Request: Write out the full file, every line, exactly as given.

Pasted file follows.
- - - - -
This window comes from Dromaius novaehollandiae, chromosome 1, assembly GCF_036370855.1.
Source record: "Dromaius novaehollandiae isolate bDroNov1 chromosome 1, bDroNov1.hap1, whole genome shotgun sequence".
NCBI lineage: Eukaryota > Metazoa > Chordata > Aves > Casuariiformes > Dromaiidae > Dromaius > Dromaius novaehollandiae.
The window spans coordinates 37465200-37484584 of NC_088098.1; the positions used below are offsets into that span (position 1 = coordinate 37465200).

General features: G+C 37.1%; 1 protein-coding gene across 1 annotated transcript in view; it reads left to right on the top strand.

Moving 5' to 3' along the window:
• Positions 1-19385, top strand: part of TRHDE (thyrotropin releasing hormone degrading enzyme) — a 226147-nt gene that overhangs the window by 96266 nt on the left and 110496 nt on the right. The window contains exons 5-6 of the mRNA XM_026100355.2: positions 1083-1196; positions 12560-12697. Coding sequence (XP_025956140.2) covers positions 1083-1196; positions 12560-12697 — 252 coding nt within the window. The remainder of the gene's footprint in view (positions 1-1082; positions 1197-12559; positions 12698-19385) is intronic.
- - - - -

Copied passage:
This window comes from Dromaius novaehollandiae, chromosome 1, assembly GCF_036370855.1.
Source record: "Dromaius novaehollandiae isolate bDroNov1 chromosome 1, bDroNov1.hap1, whole genome shotgun sequence".
NCBI lineage: Eukaryota > Metazoa > Chordata > Aves > Casuariiformes > Dromaiidae > Dromaius > Dromaius novaehollandiae.
The window spans coordinates 37465200-37484584 of NC_088098.1; the positions used below are offsets into that span (position 1 = coordinate 37465200).

General features: G+C 37.1%; 1 protein-coding gene across 1 annotated transcript in view; it reads left to right on the top strand.

Moving 5' to 3' along the window:
• Positions 1-19385, top strand: part of TRHDE (thyrotropin releasing hormone degrading enzyme) — a 226147-nt gene that overhangs the window by 96266 nt on the left and 110496 nt on the right. The window contains exons 5-6 of the mRNA XM_026100355.2: positions 1083-1196; positions 12560-12697. Coding sequence (XP_025956140.2) covers positions 1083-1196; positions 12560-12697 — 252 coding nt within the window. The remainder of the gene's footprint in view (positions 1-1082; positions 1197-12559; positions 12698-19385) is intronic.